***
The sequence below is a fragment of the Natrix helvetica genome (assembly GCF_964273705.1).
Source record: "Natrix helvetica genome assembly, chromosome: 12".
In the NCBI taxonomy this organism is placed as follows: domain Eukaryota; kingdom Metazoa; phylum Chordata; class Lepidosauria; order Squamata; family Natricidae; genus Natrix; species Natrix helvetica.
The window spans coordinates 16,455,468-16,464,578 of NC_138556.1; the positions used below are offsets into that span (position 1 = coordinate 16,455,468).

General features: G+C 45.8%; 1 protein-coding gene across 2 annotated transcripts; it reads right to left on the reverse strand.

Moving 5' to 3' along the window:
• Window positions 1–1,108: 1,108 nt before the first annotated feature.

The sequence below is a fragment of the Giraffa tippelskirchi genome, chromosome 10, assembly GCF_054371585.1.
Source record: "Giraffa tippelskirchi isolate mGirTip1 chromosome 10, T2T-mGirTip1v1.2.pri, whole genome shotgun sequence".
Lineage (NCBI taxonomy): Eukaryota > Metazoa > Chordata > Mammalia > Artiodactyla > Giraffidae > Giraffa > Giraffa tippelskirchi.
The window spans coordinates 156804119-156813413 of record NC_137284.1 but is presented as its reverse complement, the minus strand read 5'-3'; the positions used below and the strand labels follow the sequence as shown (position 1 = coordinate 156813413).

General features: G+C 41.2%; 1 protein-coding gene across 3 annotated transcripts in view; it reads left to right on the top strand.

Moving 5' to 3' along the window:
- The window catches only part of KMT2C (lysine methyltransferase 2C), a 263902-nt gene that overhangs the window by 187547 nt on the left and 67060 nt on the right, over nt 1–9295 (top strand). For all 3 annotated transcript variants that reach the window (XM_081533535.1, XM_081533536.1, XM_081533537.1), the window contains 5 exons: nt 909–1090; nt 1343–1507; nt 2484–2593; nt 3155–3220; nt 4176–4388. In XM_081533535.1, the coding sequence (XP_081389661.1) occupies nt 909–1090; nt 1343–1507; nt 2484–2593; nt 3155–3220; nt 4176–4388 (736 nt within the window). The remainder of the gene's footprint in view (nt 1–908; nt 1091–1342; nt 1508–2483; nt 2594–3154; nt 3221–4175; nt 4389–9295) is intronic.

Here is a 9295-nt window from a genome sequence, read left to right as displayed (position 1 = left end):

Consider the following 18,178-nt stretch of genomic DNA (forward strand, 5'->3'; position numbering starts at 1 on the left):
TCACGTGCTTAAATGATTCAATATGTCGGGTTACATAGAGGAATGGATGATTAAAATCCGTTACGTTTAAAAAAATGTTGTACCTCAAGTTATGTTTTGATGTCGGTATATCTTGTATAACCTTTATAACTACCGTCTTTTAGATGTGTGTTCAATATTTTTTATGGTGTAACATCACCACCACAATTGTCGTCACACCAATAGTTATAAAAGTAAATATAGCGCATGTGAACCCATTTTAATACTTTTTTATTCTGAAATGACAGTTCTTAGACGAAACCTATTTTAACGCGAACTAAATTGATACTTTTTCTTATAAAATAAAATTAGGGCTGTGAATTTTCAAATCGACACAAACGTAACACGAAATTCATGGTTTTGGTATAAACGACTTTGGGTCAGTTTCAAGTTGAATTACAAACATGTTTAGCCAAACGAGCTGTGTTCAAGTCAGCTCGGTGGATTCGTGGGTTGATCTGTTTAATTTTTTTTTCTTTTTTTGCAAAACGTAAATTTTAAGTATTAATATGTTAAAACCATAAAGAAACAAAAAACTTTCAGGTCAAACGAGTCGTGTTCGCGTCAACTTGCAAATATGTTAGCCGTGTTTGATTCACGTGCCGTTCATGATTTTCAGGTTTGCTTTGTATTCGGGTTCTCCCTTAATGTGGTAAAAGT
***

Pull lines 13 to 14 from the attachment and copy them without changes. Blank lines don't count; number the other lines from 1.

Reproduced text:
Moving 5' to 3' along the window:
- The window catches only part of KMT2C (lysine methyltransferase 2C), a 263902-nt gene that overhangs the window by 187547 nt on the left and 67060 nt on the right, over nt 1–9295 (top strand). For all 3 annotated transcript variants that reach the window (XM_081533535.1, XM_081533536.1, XM_081533537.1), the window contains 5 exons: nt 909–1090; nt 1343–1507; nt 2484–2593; nt 3155–3220; nt 4176–4388. In XM_081533535.1, the coding sequence (XP_081389661.1) occupies nt 909–1090; nt 1343–1507; nt 2484–2593; nt 3155–3220; nt 4176–4388 (736 nt within the window). The remainder of the gene's footprint in view (nt 1–908; nt 1091–1342; nt 1508–2483; nt 2594–3154; nt 3221–4175; nt 4389–9295) is intronic.